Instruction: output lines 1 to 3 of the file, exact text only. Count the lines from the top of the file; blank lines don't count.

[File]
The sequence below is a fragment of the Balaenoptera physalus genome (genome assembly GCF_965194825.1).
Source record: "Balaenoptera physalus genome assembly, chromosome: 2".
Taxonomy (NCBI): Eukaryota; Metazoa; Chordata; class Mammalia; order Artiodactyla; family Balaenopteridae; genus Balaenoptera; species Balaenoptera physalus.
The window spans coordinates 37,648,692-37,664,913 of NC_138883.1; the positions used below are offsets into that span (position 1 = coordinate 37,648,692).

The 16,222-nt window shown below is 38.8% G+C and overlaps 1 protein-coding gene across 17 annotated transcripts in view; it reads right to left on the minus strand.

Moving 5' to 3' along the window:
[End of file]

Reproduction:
The sequence below is a fragment of the Balaenoptera physalus genome (genome assembly GCF_965194825.1).
Source record: "Balaenoptera physalus genome assembly, chromosome: 2".
Taxonomy (NCBI): Eukaryota; Metazoa; Chordata; class Mammalia; order Artiodactyla; family Balaenopteridae; genus Balaenoptera; species Balaenoptera physalus.